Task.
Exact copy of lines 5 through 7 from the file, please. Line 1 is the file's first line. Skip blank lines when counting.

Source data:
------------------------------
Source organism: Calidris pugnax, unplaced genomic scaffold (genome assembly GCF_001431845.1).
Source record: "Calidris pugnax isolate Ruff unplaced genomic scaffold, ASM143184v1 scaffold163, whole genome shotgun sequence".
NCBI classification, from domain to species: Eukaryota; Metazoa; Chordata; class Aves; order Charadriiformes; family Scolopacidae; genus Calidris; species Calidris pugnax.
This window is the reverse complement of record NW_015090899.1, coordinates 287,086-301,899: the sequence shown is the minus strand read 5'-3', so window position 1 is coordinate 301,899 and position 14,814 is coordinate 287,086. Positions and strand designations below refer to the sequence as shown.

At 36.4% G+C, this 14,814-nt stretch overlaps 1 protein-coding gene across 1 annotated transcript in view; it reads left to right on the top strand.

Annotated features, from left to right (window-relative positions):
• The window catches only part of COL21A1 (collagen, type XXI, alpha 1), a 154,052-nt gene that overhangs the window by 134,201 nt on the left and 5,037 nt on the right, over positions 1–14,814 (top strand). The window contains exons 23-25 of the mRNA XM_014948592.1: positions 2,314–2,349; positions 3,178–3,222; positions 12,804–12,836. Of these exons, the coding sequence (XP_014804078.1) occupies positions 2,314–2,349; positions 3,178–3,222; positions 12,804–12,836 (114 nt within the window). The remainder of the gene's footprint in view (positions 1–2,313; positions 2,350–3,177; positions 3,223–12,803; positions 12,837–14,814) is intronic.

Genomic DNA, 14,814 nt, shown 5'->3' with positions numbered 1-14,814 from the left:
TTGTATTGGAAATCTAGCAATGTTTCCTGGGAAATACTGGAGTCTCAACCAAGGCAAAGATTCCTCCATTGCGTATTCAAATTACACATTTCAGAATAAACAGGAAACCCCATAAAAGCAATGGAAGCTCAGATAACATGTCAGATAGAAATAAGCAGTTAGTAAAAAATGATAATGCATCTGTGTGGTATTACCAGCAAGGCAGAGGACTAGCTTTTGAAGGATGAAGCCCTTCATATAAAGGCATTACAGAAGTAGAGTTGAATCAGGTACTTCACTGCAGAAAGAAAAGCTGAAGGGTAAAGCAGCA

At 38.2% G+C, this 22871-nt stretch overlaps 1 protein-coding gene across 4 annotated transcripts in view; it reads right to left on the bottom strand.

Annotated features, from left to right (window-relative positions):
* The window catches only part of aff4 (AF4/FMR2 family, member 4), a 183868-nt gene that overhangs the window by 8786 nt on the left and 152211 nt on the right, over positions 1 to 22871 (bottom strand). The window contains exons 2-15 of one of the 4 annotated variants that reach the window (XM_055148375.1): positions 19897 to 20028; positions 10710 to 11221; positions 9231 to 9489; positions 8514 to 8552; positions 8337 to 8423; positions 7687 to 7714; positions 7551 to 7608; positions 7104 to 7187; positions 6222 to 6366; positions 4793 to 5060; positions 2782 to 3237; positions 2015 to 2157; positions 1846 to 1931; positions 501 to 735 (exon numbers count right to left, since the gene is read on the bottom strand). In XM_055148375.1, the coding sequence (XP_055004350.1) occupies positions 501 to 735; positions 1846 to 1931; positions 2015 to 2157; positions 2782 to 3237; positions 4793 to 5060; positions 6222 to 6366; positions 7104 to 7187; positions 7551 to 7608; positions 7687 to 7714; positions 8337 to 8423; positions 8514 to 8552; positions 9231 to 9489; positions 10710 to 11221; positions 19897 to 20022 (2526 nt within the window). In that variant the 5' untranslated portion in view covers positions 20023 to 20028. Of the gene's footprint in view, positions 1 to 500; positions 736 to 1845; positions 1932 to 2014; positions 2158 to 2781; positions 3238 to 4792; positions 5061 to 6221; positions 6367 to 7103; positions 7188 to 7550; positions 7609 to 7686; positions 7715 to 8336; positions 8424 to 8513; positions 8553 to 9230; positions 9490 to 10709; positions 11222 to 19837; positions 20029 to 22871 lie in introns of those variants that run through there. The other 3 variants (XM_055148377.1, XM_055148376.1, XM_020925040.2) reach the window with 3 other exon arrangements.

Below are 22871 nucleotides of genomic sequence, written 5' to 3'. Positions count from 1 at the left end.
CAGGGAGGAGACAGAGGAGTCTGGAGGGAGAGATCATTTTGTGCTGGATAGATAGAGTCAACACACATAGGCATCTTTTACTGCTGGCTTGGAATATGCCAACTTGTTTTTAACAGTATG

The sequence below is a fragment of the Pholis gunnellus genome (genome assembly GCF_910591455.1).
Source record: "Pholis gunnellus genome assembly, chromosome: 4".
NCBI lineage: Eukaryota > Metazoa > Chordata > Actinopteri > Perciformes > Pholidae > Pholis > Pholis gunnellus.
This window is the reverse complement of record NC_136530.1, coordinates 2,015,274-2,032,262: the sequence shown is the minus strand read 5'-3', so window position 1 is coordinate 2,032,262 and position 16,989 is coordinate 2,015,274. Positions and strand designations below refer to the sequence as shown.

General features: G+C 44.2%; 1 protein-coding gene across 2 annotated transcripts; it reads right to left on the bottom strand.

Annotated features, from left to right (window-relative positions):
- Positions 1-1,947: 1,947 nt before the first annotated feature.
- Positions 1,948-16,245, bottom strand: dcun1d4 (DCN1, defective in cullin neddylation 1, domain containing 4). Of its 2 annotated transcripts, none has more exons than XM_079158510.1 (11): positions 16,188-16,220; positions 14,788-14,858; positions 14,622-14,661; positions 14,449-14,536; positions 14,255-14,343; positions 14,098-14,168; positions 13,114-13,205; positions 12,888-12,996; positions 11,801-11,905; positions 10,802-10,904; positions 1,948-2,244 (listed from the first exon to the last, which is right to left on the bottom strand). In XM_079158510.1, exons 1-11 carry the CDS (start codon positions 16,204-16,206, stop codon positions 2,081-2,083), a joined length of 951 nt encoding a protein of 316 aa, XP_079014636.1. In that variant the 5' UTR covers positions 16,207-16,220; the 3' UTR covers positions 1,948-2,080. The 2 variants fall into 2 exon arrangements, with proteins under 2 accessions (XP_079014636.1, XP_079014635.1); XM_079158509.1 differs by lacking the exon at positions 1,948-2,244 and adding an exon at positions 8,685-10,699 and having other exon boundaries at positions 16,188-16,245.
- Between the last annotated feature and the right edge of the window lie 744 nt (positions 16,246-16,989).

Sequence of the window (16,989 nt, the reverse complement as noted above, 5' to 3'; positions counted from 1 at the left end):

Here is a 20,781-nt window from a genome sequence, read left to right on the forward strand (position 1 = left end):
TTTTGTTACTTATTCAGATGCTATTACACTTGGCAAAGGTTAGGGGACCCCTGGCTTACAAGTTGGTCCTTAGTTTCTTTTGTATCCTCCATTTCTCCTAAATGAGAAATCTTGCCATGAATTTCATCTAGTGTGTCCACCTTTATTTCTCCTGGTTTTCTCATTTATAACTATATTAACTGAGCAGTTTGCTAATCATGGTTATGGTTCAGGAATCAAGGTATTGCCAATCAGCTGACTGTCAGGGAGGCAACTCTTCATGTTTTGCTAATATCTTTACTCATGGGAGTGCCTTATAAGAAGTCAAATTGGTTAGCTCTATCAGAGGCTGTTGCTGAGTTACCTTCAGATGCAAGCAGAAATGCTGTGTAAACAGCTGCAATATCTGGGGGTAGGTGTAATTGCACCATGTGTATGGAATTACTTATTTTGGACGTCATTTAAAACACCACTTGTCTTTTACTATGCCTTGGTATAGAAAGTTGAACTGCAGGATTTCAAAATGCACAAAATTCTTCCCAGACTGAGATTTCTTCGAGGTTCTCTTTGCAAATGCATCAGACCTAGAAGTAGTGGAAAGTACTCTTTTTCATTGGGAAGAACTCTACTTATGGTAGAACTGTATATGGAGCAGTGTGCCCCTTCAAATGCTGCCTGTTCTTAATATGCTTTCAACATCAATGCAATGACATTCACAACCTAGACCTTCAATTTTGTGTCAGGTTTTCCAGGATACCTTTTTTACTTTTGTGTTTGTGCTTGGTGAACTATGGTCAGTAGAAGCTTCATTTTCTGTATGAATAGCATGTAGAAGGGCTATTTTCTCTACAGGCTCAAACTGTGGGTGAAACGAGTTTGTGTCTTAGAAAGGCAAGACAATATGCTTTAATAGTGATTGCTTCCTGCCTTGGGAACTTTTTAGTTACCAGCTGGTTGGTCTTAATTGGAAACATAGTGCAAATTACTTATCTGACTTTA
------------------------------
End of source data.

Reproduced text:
At 36.4% G+C, this 14,814-nt stretch overlaps 1 protein-coding gene across 1 annotated transcript in view; it reads left to right on the top strand.

Annotated features, from left to right (window-relative positions):
• The window catches only part of COL21A1 (collagen, type XXI, alpha 1), a 154,052-nt gene that overhangs the window by 134,201 nt on the left and 5,037 nt on the right, over positions 1–14,814 (top strand). The window contains exons 23-25 of the mRNA XM_014948592.1: positions 2,314–2,349; positions 3,178–3,222; positions 12,804–12,836. Of these exons, the coding sequence (XP_014804078.1) occupies positions 2,314–2,349; positions 3,178–3,222; positions 12,804–12,836 (114 nt within the window). The remainder of the gene's footprint in view (positions 1–2,313; positions 2,350–3,177; positions 3,223–12,803; positions 12,837–14,814) is intronic.